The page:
A Part of Me Died Today

No Crying
No matter how hard this may be…

Since 2001, I was a part of something bigger. I spent each night piecing together the puzzle. I spent hours of personal time scouring through the statistics of nobody minor league baseball players, hoping that I was “finding” someone a bit more special than another sleeper. I spent years getting to know a group of men who lived across the country, wasting their time in the same way, and they became my best friends. So goes the life of a fantasy baseball player in a keeper league, but, today, that life died.

You see, after over 25 years of service, the site that housed this addiction for me and my buddies suddenly disappeared – six days before the season – without warning. It wouldn’t be a big deal, it shouldn’t be, had it not meant so much more than just a hobby. My best man, my cousin, was in the league with me, as was my best friend, a man I have only been around three times in the 10 years that I’ve known him. The game brought us together, a brotherhood and fraternity of geekiness that is unmatched by…anything.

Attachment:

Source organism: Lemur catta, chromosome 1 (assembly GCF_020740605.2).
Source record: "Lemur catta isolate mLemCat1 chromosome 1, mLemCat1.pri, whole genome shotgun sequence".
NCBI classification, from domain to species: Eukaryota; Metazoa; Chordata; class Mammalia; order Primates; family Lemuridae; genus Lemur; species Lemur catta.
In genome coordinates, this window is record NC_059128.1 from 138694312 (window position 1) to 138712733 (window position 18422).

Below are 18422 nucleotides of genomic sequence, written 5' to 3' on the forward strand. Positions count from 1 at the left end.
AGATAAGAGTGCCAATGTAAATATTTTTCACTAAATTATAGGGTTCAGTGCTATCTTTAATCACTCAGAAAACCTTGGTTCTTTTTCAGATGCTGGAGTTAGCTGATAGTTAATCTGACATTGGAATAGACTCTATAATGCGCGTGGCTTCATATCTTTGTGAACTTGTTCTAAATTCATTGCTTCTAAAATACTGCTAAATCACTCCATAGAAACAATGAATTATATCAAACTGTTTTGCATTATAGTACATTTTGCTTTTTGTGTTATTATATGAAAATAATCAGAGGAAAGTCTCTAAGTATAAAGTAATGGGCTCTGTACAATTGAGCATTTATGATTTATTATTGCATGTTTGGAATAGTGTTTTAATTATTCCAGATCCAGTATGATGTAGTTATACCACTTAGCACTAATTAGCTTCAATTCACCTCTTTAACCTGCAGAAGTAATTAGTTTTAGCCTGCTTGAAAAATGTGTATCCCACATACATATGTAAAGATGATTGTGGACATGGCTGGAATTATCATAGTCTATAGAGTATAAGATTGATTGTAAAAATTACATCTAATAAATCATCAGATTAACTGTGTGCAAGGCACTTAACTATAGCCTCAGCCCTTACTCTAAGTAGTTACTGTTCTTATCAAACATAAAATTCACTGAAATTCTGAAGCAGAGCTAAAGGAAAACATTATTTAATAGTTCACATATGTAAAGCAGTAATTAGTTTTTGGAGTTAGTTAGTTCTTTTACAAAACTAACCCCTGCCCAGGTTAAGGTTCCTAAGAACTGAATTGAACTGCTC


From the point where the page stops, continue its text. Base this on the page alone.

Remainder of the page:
This too shall pass
This too shall pass

With less than a week before the season, the group of men who played a game about a game were left scattered, frantically searching for a new way to fill the statistical nerd desires that can’t be filled by real-life baseball, beer, or even our better half (sorry, honey). Yes, fantasy sports continue to become bigger than life, and while many people find comfort in fantasy football, it took a special group of people to love fantasy baseball the way that this group did, discussing signings and the happenings of baseball in the middle of an NFL season, even while major networks were cramming football down our throats.

Dynasty baseball leagues are different than the typical nerdy behavior of fantasy geeks. You can’t be taken seriously unless you’re as active as A.J. Preller was in San Diego this past winter. You need to be on your game all of the time, as even your friends will take advantage of you when a championship or an elite minor league player are at stake.

So, after 14 offseasons of effort, building, manipulating a roster and other human beings with a fake team, real players, and real relationships, it is all gone. I’ll find solace in the fact that there are other options, but you can’t replace years of lost effort and the people who become a family.


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